Personal Hygiene Practices When Handling Food | 4 mins read

Personal Hygiene Practices for Food Handlers to Follow

personal hygiene practices for food handlers to follow
Dakota Sheetz

By Dakota Sheetz

Employ personal hygiene practices when handling food to avoid food safety compliance violations that may result in food poisoning or even business closure.

Personal Hygiene and Food Safety

Personal hygiene is an essential part of food safety compliance adherence. Proper handling practices are required to ensure a safe working environment. Consequences of bad food hygiene range from foodborne illness proliferation to preventable compliance violations.

Management has the opportunity to promote personal hygiene tips by serving as a good role model and reiterating how important it is to adhere to food safety compliance protocol. Continually emphasize how important personal hygiene is, reassuring employees they will not lose their jobs for reporting an illness or communicable disease.

Provide employees with clear instructions and the necessary sanitary equipment for them to properly sustain their personal hygiene. Effective supervision and reoccurring training will help employees to follow protocol and business to continue running safely and smoothly.

The Importance of Personal Hygiene for Food Handlers

Food handlers include anyone who comes in contact with food directly (cooking, serving, or packaging food) or indirectly (storing, delivering, or transporting food). Additionally, workers who come into contact with preparation surfaces including cutlery, benches, or kitchen utensils are considered food handlers and must adhere to the same strict handling practices as workers who directly handle food.

Proper food handling practices should be communicated prior to employment and consistently reaffirmed throughout employment through periodic training programs. Regardless of what language your employees speak, they need access to thorough translated food safety practice and procedure training.

Food industry professionals may consider employing signs that visually communicate health and safety practices as a food hygiene reinforcement method. These signs should be accessible, displayed in applicable areas and multilingual. Unless food industry employees understand and adhere to safe handling practices, they may unintentionally violate food safety protocol, putting both your customers and business at risk

Rules to Live By

rules to live by 3428

Below are personal hygiene tips to optimize food handling practices, including-

Washing your hands properly and frequently- use the following six steps to wash hands properly-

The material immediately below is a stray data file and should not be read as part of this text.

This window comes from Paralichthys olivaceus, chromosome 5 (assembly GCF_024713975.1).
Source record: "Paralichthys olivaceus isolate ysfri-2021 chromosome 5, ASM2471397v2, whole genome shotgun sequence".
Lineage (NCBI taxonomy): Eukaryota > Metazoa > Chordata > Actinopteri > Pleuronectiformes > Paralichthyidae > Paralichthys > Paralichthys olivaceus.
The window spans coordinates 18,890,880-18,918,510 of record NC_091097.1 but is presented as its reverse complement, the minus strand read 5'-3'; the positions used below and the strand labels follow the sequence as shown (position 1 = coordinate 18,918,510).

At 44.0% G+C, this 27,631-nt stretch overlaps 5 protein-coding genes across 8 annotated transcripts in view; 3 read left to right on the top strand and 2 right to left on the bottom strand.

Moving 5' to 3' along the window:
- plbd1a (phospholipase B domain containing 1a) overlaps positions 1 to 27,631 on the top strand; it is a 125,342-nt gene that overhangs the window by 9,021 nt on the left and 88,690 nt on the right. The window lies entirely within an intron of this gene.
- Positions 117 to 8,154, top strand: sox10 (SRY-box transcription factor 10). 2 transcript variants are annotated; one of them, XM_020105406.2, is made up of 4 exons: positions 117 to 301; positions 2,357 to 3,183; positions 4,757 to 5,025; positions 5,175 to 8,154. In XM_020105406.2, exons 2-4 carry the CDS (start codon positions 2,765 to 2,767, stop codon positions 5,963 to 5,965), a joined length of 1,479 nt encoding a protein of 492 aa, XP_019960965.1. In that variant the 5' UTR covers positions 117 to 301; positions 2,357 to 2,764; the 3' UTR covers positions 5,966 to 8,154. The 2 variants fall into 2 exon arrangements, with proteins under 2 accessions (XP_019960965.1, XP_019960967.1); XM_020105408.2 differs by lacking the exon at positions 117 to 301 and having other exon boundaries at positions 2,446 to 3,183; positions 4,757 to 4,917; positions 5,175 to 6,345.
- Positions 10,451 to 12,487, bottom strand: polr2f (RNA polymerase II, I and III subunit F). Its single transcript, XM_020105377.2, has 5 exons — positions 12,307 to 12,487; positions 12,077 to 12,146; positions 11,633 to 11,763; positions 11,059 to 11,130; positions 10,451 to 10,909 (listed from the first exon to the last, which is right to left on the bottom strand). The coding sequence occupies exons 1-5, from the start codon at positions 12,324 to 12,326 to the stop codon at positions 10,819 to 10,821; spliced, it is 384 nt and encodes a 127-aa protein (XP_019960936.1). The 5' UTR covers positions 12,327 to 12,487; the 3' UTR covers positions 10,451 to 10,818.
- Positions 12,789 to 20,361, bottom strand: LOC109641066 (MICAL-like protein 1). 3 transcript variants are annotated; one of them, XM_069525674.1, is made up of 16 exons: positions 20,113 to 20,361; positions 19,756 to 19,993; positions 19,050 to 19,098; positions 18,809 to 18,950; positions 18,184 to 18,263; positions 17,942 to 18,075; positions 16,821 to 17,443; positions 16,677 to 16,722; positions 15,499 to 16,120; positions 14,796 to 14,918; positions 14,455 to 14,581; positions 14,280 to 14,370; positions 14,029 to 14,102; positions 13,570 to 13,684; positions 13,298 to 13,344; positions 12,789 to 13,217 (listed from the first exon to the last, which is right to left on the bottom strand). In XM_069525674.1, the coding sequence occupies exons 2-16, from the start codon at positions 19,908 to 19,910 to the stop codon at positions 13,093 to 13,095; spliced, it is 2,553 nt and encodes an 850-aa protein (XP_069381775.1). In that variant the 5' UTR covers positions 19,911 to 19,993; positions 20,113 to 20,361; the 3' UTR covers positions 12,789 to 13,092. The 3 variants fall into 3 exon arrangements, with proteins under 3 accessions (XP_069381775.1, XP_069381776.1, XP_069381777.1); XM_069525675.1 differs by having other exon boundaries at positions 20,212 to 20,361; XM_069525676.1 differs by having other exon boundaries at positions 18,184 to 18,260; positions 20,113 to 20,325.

1. Wet hands - Use warm-hot water (at least 100 degrees Fahrenheit) to wet hands, removing any visible dirt or contaminants
  2. Apply soap - Apply liquid soap to hands. Avoid bar soaps as they can harbor harmful bacteria. If you must use bar soap, store in a container that allows for self drainage and clean regularly
  3. Lather and scrub - Rub hands together with soap for a minimum of 20 seconds. Thoroughly and carefully clean palms, back of hands, between each finger and under fingernails
  4. Rinse - Rinse the soap off using warm-hot running water for at least 20 seconds. Point fingers downwards while rinsing
  5. Turn off the tap - Use a paper towel to turn the tap off. Taps can harbor harmful bacteria when turned on using dirty hands
  6. Dry hands - Wet hands can carry up to 1000x more germs than dry hands. Dry hands thoroughly using a hand dryer or paper towels. Using a tea towel or your apron will cross-contaminate your hands

Other tips include-
  • Launder and store clothing correctly to prevent the proliferation of harmful bacteria.Always use a good quality cleaning product and store clean clothes in a clean and dry place
  • Dispose of one-time-use protective gear such as gloves or hairnets. Do not re-use
  • Replace any protective clothing including aprons or gloves when moving preparation areas
  • Tie up long hair and preferably use a hairnet
  • Never touch your face, hair, jewelry, or clothing while preparing food. Keep jewelry to a minimum
  • Do not smoke. If you do, do away from food prep areas. Always wash your face and hands thoroughly after smoking
  • Wipe face perspiration using cloth or paper towel and then wash hands thoroughly
  • Avoid chewing gum while preparing food
  • Avoid all unnecessary contact with RTE (ready to eat) foods
  • Be especially mindful of cross-contamination of RTE and raw foods, especially raw meat
  • Never taste food with fingers or utensils that are then returned into the food
  • When coughing or sneezing into your hands, ensure thorough hand washing and replacement of any contaminated protective materials including gloves
  • Notify your supervisor of any suspected illness, wound, or infections
  • Do not come to work if you are ill or suspect you may be ill

Conclusion

  • Proper handling practices are required to ensure a safe working environment
  • Consequences of bad food hygiene range from foodborne illness proliferation to preventable compliance violations
  • Proper handling practices should be communicated prior to employment and consistently reaffirmed throughout employment through periodic training programs
  • Management must promote personal hygiene tips by serving as a good role model, reiterating the importance of food safety compliance protocol and continually reassuring employees they will not lose their jobs for reporting an illness or communicable disease
  • Food industry professionals may consider employing signs that visually communicate health and safety practices as a food hygiene reinforcement method. These signs should be accessible, displayed in applicable areas and multilingual
  • Unless food industry employees understand and adhere to safe food practices, they may unintentionally violate food safety protocol, putting both your customers and business at risk